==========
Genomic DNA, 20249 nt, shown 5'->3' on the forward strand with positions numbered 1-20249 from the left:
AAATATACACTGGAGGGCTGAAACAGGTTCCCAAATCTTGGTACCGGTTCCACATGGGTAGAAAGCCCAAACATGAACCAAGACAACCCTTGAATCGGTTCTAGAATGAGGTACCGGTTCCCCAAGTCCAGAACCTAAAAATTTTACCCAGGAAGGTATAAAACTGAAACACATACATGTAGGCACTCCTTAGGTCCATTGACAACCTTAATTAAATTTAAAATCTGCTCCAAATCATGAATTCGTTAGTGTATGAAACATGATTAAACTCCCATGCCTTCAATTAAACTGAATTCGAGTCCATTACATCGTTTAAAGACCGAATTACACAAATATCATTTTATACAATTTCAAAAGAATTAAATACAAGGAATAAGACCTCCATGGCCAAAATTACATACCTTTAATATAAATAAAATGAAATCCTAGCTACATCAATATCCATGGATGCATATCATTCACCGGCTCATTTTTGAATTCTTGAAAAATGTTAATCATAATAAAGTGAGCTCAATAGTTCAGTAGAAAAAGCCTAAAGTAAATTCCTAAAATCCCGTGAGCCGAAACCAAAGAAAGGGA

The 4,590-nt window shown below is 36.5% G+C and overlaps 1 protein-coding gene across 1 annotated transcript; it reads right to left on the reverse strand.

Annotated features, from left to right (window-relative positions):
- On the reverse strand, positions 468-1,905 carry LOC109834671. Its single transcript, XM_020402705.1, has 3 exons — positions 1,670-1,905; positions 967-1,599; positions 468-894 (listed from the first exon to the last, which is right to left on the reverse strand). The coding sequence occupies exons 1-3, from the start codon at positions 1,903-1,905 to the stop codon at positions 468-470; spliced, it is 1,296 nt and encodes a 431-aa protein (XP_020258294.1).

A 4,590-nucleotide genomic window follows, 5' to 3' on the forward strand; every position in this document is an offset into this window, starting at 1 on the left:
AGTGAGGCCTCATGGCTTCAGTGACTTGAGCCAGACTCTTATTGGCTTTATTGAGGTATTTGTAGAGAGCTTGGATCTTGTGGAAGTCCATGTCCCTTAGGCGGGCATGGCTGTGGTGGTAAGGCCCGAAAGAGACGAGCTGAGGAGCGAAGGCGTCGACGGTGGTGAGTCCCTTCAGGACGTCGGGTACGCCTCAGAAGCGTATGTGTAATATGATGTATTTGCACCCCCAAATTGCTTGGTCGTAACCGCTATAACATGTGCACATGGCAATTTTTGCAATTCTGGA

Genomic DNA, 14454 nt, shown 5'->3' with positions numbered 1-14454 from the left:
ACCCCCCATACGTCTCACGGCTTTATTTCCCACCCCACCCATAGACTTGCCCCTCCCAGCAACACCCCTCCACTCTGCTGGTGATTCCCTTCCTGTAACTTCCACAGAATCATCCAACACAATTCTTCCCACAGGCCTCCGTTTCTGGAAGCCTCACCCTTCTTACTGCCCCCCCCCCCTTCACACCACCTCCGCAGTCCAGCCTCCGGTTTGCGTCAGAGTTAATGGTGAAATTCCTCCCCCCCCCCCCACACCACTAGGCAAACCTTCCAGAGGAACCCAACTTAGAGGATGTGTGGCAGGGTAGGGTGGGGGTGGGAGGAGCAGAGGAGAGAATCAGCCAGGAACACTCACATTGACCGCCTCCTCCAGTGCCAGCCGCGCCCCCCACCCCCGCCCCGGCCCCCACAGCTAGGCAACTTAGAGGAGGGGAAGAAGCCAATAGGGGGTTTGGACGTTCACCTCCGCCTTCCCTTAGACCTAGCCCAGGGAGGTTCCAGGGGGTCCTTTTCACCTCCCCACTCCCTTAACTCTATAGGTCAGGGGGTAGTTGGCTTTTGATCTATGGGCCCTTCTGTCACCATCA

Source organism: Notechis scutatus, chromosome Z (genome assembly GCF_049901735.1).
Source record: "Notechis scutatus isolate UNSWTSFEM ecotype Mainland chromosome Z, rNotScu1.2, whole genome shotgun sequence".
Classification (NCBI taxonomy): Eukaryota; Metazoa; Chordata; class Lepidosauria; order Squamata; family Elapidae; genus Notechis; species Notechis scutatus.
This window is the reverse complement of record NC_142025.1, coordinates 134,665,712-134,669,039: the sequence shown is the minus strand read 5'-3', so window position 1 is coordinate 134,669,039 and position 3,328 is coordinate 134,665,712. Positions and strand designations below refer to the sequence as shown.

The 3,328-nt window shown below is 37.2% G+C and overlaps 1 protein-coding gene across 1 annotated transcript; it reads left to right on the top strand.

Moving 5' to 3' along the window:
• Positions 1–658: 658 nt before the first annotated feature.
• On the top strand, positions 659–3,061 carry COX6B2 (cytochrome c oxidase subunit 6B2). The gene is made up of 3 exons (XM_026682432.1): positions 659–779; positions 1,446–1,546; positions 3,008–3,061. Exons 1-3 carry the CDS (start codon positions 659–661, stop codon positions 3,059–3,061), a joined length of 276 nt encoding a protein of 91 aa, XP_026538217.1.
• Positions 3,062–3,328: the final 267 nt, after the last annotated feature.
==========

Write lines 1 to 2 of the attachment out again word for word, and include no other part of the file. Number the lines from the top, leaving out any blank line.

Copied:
Genomic DNA, 20249 nt, shown 5'->3' on the forward strand with positions numbered 1-20249 from the left:
AAATATACACTGGAGGGCTGAAACAGGTTCCCAAATCTTGGTACCGGTTCCACATGGGTAGAAAGCCCAAACATGAACCAAGACAACCCTTGAATCGGTTCTAGAATGAGGTACCGGTTCCCCAAGTCCAGAACCTAAAAATTTTACCCAGGAAGGTATAAAACTGAAACACATACATGTAGGCACTCCTTAGGTCCATTGACAACCTTAATTAAATTTAAAATCTGCTCCAAATCATGAATTCGTTAGTGTATGAAACATGATTAAACTCCCATGCCTTCAATTAAACTGAATTCGAGTCCATTACATCGTTTAAAGACCGAATTACACAAATATCATTTTATACAATTTCAAAAGAATTAAATACAAGGAATAAGACCTCCATGGCCAAAATTACATACCTTTAATATAAATAAAATGAAATCCTAGCTACATCAATATCCATGGATGCATATCATTCACCGGCTCATTTTTGAATTCTTGAAAAATGTTAATCATAATAAAGTGAGCTCAATAGTTCAGTAGAAAAAGCCTAAAGTAAATTCCTAAAATCCCGTGAGCCGAAACCAAAGAAAGGGA